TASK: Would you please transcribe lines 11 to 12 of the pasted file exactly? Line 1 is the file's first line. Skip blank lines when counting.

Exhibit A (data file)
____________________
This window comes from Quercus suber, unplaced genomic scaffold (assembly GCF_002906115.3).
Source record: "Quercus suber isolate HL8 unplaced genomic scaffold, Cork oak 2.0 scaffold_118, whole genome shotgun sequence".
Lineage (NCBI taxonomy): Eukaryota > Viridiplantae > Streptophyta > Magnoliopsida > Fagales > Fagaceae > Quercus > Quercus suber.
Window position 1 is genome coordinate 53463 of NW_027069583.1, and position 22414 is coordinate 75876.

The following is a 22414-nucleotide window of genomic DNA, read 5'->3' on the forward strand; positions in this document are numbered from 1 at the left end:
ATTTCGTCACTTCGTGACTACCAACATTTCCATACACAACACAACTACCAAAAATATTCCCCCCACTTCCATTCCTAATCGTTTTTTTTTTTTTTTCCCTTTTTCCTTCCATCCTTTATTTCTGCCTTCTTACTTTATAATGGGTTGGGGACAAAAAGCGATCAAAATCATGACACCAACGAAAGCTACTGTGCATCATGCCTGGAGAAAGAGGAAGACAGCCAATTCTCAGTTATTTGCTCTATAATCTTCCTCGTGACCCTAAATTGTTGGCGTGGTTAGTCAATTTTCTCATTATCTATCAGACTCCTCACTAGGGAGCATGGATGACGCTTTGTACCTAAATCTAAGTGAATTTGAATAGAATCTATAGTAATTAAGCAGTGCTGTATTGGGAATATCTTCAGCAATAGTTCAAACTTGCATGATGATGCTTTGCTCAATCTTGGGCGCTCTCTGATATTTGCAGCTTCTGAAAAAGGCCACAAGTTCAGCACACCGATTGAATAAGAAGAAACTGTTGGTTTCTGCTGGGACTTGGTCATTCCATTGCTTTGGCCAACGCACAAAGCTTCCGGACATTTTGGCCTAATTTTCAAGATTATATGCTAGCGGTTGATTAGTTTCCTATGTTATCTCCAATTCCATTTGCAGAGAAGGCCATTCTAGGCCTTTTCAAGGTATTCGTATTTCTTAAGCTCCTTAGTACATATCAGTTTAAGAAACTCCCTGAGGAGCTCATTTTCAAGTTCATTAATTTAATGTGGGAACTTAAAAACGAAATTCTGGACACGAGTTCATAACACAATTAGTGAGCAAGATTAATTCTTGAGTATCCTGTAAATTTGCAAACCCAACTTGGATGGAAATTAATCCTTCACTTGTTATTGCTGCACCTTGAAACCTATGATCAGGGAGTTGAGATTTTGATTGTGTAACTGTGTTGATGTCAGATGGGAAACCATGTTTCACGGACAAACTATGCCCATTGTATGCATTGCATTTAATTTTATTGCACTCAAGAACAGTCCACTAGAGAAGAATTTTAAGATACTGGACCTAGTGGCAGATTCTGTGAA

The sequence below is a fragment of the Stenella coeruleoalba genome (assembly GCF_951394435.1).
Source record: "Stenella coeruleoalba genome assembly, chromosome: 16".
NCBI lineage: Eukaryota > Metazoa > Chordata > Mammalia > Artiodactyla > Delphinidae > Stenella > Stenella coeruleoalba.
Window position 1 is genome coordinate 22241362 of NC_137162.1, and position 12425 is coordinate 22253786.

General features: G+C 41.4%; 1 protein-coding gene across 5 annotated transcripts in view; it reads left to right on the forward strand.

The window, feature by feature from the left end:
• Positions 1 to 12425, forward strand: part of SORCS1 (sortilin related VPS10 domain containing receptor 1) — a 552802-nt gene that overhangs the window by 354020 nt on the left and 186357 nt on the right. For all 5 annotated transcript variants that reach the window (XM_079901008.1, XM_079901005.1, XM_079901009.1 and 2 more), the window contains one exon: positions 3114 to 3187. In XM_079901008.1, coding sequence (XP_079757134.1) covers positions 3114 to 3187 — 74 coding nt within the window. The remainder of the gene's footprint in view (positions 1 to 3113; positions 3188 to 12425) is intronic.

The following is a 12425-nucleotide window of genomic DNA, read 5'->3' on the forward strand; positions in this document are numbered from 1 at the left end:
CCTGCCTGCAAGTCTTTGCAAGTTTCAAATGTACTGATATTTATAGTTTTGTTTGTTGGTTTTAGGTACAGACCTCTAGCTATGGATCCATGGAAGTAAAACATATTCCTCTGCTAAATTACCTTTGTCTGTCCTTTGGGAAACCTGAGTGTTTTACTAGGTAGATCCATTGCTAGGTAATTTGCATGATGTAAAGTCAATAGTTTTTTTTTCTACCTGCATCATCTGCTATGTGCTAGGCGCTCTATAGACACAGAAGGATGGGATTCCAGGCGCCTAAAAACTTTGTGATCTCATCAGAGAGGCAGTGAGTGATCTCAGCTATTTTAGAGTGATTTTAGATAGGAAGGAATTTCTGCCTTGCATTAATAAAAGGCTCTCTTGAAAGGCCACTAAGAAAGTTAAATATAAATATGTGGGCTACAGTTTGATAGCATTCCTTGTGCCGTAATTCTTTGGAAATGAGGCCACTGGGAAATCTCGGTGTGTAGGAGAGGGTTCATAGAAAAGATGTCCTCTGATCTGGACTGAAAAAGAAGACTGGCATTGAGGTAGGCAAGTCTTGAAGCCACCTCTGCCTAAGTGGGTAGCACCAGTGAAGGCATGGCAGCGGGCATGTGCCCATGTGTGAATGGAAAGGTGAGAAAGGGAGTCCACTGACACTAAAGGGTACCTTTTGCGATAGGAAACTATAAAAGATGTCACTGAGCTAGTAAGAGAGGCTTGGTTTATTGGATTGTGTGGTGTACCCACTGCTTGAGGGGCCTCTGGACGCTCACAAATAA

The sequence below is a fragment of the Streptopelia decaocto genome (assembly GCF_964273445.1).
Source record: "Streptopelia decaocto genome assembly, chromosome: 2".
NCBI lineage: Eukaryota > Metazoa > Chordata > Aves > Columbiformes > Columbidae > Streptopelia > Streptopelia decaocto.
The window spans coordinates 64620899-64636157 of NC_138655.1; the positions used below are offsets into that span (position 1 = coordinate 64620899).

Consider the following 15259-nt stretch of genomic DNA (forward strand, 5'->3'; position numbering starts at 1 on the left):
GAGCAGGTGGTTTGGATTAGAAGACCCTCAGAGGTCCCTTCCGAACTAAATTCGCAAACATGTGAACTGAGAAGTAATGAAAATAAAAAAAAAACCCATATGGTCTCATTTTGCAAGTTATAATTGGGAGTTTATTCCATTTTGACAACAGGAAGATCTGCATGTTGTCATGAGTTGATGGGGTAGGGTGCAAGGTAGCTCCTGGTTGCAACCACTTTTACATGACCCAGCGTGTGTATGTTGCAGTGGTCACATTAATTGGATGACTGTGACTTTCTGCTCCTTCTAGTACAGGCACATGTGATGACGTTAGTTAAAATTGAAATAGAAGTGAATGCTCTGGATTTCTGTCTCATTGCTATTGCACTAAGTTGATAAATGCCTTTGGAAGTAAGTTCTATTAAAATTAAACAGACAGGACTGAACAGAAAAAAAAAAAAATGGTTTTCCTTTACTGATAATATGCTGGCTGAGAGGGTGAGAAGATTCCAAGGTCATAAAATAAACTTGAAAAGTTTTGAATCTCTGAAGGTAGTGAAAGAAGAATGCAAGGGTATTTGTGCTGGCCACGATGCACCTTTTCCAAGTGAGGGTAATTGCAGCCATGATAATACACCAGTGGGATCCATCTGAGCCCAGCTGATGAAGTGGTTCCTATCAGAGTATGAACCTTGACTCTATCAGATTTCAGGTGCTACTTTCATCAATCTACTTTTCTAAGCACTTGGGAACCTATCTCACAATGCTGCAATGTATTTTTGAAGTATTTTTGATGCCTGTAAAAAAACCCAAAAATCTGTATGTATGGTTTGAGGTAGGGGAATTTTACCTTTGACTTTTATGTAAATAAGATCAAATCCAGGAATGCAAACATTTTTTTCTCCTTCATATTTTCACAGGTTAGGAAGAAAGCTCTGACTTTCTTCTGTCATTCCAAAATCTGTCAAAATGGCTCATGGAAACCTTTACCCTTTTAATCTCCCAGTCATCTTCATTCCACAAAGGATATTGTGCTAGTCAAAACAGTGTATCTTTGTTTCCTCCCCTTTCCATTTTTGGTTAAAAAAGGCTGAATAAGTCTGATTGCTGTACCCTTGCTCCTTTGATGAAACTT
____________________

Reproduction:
General features: G+C 41.4%; 1 protein-coding gene across 5 annotated transcripts in view; it reads left to right on the forward strand.

The window, feature by feature from the left end: